Wednesday, February 27, 2013

Hilliard and Agnes Hall

On our way to visit a few family historic sites, we passed through Red Boiling Springs in Macon County, Tennessee.  For years this community has been known for its mineral springs resorts.  A few of them survive.  These places are really a throwback to another time.

The Thomas House Bed and Breakfast, formerly the Cloyd Hotel . . . they had a "ghost hunt weekend" going on when we stopped by.

Armour Hotel, formerly the Counts Hotel . . . apparently known for "pancake Saturdays."

 Tinker Hall Cemetery near Steam Mill Hollow (a few miles out of Red Boiling Springs).

The graves of Agnes Hall  (left) and "Tinker" Hilliard Hall (right).  They are Dudeboy's great-great-great grandparents.  From some notes Vic made from talking to Grandma Cap . . . Agnes was a "quiet, kind woman . . . short in stature. (She) charmed butter.  I never heard Agnes and Hilliard quarrel."  

 Steam Mill Hollow got its name from Hilliard Hall's mill.  From some notes written by my great aunt Dixie . . . "They settled in a small valley.  This valley was named "Steam Mill Hollow" because my grandfather Hall was a millwright and always kept a steam engine for power to operate the saw mill."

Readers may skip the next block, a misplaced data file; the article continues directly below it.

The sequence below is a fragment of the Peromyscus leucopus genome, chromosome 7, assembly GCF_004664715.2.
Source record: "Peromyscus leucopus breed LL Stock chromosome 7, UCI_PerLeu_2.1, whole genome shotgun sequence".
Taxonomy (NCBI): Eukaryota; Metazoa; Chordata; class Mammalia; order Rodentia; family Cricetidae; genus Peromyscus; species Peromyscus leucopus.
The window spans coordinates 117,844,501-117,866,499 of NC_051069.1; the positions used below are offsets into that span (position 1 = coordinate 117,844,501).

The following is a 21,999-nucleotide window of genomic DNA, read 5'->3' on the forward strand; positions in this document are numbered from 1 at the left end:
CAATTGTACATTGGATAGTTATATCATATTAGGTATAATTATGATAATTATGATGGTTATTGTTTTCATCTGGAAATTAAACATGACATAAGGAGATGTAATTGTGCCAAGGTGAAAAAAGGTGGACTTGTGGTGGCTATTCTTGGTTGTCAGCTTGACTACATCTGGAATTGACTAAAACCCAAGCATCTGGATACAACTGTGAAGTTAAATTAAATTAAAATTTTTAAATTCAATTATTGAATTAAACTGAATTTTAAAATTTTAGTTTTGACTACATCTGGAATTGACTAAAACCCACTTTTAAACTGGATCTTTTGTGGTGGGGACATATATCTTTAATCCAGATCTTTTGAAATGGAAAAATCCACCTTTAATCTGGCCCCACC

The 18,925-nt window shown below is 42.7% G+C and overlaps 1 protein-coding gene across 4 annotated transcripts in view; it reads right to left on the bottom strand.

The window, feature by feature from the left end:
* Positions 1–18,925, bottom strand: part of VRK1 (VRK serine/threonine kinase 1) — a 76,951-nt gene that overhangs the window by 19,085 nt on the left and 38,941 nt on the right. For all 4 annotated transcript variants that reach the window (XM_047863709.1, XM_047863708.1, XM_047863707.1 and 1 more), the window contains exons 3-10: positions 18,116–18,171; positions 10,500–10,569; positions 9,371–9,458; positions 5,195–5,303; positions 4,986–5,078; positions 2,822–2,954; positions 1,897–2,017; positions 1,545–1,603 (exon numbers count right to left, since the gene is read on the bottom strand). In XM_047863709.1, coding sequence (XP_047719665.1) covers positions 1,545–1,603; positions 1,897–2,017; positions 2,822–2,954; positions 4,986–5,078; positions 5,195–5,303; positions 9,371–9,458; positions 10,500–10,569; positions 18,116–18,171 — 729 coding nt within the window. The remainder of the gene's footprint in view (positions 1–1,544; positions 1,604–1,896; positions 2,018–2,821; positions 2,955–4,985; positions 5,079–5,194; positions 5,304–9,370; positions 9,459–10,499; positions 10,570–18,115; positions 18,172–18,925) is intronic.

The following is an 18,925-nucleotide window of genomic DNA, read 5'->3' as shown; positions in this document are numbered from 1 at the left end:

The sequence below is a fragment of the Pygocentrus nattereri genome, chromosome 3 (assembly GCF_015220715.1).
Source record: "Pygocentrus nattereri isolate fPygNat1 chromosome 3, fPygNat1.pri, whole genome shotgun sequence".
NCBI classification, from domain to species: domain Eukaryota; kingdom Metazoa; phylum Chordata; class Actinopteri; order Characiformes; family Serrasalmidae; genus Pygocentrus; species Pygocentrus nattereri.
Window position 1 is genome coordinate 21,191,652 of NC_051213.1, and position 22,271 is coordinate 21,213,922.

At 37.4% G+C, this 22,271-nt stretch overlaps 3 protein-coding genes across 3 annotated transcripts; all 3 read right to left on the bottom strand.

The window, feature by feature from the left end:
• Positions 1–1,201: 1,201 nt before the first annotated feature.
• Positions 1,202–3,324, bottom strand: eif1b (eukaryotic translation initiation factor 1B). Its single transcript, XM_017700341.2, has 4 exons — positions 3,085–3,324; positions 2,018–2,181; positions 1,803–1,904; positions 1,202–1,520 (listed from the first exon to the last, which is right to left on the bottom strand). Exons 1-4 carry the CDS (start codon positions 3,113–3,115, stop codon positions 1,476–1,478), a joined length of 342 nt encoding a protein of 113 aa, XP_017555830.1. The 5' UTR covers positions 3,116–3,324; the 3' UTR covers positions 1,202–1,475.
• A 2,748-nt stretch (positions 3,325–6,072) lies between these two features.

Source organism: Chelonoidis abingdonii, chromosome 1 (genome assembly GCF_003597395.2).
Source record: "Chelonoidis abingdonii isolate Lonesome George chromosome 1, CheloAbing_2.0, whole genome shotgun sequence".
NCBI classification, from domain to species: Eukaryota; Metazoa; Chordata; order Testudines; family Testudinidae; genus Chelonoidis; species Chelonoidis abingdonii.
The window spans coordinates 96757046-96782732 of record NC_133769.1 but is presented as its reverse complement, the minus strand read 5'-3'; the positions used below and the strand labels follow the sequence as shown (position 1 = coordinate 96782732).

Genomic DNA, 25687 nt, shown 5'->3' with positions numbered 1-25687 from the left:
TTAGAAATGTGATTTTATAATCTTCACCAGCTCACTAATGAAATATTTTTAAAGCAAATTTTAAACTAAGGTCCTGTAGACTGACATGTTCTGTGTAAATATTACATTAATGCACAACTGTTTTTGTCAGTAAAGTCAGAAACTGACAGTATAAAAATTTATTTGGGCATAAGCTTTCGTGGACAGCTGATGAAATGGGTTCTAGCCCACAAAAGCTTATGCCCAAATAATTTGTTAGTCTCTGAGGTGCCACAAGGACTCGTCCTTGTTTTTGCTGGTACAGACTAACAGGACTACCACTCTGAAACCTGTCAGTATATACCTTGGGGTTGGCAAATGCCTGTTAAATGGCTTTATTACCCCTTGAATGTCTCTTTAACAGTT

"He was an excellent mechanic.  He was nicknamed Tinker Hall for he was so gifted that he liked to work on different objects.  He also made an eight string banjo."  Mom still has Hilliard's fiddle . . . unfortunately, it is in poor condition.

 Steam Mill Hollow . . . the old mill would have been situated near the back of this field next to the creek.  The Hilliard Hall home was situated on the left side of this photo.

The yucca plants, wild roses and March flowers mark the location of the house.  

Happy Ridge near Brimstone Creek in Clay County, Tennessee.  This is the location of the home of Samuel and Jane Brown Kendall . . . the parents of Agnes Kendall Hall.  The house was situated somewhere between where we are standing and the barn.
According to service records, Hilliard Hall was "Left sick at Glasgow, Ky. Sept. 11, 1862.  Taken prisoner and paroled.  Not heard of since."  Family lore states that Hilliard was making his way back to South Carolina and made it as far as Brimstone Creek, where the Kendalls nursed him back to health.

Hilliard never returned to the war or South Carolina.  He married Agnes and eventually ended up at Steam Mill Hollow . . . the place my grandmother always considered home.  So, we are here because of a series of seemingly insignificant incidents during the Civil War.  Hilliard Hall was a member of the 19th SC Infantry . . . one of only two units from South Carolina to participate in the Western theater.  He got sick in Kentucky and was nursed to health in Tennessee . . . never to return to South Carolina.  

1 comment:

Anonymous said...

Great job, Todd. The blogs are such a good way to show and tell folks about family history in a concise way.